• John Hewett 1857 – Curate
  • Frederick Thorpe Pearson 1866 – Curate, 1875 Vicar of Swannington after it became an independent parish, buried at Swannington
  • John Barnes Brearley 1892 – Vicar of Swannington, responsible for building Swannington Infants School / Mission Hall 1894
  • John Hooley Ella Bailey 1895 – Vicar of Swannington, physically built the new chancel 1904 with the help of Mee’s blacksmith’s apprentice
  • Greenwood Robinson 1913 – Vicar of Swannington, previously a Baptist Minister, buried at Swannington.  He visited Swannington people whether Anglicans or not.  His strict views would not allow the school hall to be hired for a charity whist drive or dance.
  • Lawrence Willy Wray 1932 – Vicar of Swannington, 1939-1945 Army Chaplain
  • C W J Perry – Vicar of Osgathorpe, Acting Curate 1939-1945
  • Robert Loxton Williams 1946 – Vicar
  • Leonard David Barnes 1959 – Vicar of Swannington, collapsed and died in the churchyard 1971
  • Phillip Edgar Hunt 1972 – Vicar of Swannington and Rector of Coleorton
  • Raymond Parkinson 1979 – Vicar of Swannington and Coleorton
  • Kerry Charles Emmet 1989 – Vicar of Swannington and Ravenstone


Life of St George’s Church

  • 1852 – Two full services every week, instead of alternating between morning and afternoon.
  • 1894 – Rev Brearley responsible for building infants school and mission hall in centre of village.
  • 1932 – Rev Wray and Sunday School Superintendent Bill Smith started a boys club at the vicarage.
  • 1933 – Electric lighting installed at the vicarage.  Mothers’ Union started.
  • 1975 – 150th anniversary celebrations.
  • 1975 – Amalgamation of the benefices of Swannington and Coleorton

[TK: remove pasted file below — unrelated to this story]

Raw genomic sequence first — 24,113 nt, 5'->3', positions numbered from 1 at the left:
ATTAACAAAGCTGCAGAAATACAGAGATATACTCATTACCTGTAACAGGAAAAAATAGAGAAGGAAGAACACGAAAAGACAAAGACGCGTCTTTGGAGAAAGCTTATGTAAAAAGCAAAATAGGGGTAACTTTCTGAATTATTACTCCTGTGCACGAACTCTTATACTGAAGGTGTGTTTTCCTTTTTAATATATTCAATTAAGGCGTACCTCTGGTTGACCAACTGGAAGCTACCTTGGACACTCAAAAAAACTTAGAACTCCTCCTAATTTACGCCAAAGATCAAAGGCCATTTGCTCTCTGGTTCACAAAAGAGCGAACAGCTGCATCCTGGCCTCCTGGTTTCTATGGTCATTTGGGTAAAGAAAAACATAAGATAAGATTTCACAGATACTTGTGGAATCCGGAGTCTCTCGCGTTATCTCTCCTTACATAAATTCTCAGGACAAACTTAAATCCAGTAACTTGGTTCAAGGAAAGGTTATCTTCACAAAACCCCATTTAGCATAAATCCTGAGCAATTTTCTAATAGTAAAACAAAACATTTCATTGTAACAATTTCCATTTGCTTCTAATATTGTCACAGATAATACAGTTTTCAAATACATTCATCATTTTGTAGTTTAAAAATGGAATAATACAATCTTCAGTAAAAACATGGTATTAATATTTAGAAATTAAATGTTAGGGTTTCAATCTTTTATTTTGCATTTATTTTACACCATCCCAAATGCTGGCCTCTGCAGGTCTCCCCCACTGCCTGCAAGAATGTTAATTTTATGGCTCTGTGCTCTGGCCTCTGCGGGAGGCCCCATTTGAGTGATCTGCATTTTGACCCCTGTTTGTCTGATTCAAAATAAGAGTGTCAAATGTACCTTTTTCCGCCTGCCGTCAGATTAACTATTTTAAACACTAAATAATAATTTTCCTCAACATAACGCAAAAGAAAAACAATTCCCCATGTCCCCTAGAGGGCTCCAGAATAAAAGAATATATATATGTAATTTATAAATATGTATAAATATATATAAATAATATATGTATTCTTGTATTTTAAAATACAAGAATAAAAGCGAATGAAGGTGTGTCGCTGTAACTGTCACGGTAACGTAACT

• 1983 – Flower festival celebrated 150th anniversary of the Leicester and Swannington Railway.
  • 1986 – Title of the benefice changed from Whitwick St George to Swannington St George
  • 1988 – United benefice of Swannington and Ravenstone, vicarage sold.
Bernard Daws wrote a history of St George's Church in 1993 and donated six ring binders of research to the Swannington Archive
The Vicar, Greenwood Robinson, plus choir in 1931

St George’s Church Graveyard

Nurse Walden of Swannington Isolation Hospital

Nurse Walden succeeded Annie Platts

  • George Arthur Edward, Beloved Husband of, Eleanor Walden, Matron of Swannington Hospital, Died 10th June 1937, Aged 51 years
  • Also, Eleanor Walden, Died 9th October 1970, Aged 86 years, Well Done Thou Good and Faithfull Servant

Mission Hall

The Infants School / Mission Hall was built in 1894.  This is the part of Swannington School closest to the road.  The Infants School provided valuable new accommodation for the youngest children, reducing the overcrowding issues in the previous building.

The building doubled up as a Mission Hall where the Vicar could hold services on Sundays.  This is why the roof has a cross at one end.  For St George’s Church this was a valuable base in the centre of the village.  It was far more convenient for many parishioners for whom the two Methodist Chapels must have been tempting on a cold and wet winter’s day.

Infants school and mission hall built 1894